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I need to find out what the kernel block size is from vmstat output. I am specifically looking for kernel block size as defined in Block devices and block sizes. There it says all Linux blocks are currently 1024 bytes, but this is not true for old kernels.

Is there a command I can use to view the kernel block size?

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  • 1
    Why? What are you trying to do?
    – ewwhite
    Oct 18 '12 at 0:55
  • I am trying to read the vmstat output in a meaningful way. Right now I can see blocks in and blocks out, but that does not tell me how much that is in terms of size. I would like to know if 512 B = 1 block or 1KB = 1 block, or something else.
    – dabest1
    Nov 2 '12 at 17:36
  • 1
    Linux uses 4KiB blocks almost universally.
    – vonbrand
    Jan 24 '13 at 19:17
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man 8 vmstat says:

NOTES

    All linux blocks are currently 1024 bytes.

From sysstat/common.c

        /* One can also use getpagesize() to get the size of a page */
        if ((size = sysconf(_SC_PAGESIZE)) == -1) {
                perror("sysconf");
        }

From unistd.h

./unistd.h-/* Return the number of bytes in a page.  This is the system's page size,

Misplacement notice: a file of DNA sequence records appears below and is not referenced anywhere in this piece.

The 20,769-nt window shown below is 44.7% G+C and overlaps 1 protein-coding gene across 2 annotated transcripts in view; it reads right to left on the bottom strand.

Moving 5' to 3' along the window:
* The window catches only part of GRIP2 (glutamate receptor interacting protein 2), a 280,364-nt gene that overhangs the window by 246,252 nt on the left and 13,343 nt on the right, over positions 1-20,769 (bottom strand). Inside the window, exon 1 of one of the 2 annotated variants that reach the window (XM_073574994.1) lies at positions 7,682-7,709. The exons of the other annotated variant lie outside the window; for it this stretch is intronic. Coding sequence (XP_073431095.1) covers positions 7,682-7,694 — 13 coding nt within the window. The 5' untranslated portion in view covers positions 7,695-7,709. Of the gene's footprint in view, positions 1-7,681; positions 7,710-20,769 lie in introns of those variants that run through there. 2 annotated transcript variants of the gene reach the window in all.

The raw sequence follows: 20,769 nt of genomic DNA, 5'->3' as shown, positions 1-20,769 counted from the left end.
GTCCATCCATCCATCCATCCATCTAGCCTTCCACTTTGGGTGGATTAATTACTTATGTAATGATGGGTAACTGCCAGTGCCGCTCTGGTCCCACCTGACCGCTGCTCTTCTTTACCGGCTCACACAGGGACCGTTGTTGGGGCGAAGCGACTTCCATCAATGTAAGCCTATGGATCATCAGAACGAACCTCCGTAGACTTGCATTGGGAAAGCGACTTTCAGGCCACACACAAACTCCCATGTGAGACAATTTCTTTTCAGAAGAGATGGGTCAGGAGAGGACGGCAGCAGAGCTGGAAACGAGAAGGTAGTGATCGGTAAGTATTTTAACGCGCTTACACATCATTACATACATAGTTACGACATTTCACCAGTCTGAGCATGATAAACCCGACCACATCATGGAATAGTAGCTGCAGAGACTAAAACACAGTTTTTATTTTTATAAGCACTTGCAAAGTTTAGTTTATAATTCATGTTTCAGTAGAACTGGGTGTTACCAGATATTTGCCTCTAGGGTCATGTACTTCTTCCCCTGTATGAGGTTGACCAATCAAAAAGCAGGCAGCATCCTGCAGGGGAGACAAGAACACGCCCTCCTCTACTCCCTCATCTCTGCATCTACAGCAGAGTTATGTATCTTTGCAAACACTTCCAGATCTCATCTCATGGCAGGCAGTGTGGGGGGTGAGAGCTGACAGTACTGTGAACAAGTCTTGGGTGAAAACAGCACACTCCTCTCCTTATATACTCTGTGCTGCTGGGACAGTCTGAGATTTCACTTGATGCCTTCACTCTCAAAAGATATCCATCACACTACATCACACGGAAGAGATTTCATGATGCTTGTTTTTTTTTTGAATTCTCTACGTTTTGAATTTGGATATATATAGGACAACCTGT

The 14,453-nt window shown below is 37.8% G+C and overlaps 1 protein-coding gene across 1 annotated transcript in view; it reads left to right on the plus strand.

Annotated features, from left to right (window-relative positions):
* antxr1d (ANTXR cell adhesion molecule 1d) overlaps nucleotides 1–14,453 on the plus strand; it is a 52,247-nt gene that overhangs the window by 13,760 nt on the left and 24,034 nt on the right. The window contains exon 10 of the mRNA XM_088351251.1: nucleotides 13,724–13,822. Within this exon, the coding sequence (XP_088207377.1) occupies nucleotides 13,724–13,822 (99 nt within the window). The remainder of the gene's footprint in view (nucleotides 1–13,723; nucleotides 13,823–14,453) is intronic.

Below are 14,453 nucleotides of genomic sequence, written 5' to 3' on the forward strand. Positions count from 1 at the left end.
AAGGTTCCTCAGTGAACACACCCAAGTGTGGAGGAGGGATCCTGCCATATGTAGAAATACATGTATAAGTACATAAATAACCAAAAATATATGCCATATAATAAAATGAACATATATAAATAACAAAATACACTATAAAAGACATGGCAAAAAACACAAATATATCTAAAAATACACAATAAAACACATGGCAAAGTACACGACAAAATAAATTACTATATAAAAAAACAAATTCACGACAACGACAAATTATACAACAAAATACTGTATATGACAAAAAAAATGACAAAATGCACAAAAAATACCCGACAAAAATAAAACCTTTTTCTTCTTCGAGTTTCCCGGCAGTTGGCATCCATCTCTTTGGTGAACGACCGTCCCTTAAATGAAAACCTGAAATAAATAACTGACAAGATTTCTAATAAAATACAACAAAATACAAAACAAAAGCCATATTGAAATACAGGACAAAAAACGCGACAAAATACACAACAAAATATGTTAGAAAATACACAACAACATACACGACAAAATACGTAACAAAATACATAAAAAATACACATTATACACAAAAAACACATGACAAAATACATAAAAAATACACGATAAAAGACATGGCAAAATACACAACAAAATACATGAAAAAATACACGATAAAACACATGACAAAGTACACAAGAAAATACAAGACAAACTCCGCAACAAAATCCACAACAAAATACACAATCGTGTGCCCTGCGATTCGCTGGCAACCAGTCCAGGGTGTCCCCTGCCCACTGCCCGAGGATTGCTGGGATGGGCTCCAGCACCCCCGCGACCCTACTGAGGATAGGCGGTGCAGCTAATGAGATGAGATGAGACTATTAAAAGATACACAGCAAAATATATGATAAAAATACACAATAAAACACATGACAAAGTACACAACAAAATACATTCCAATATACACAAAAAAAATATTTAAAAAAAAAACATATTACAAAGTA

./unistd.h-   which is not necessarily the same as the hardware page size.  */
./unistd.h:extern int getpagesize (void)  __THROW __attribute__ ((__const__));
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  • As I mentioned in my question, I think this applies to current versions of Linux only, but does not apply to older kernels. Thus I am asking if there is a command or configuration which will show the actual block size.
    – dabest1
    Jan 30 '14 at 23:16
  • Don't be afraid to look at the code.
    – user55518
    Jan 30 '14 at 23:50
  • The number of blocks read according to vmstat for copying a 17GiB file to /dev/null (restarting the machine each time to avoid cache hits) is way too low for any of the block sizes discussed here and varies between repeated runs more than can be explained by I/O from system processes. Jun 18 '20 at 15:15

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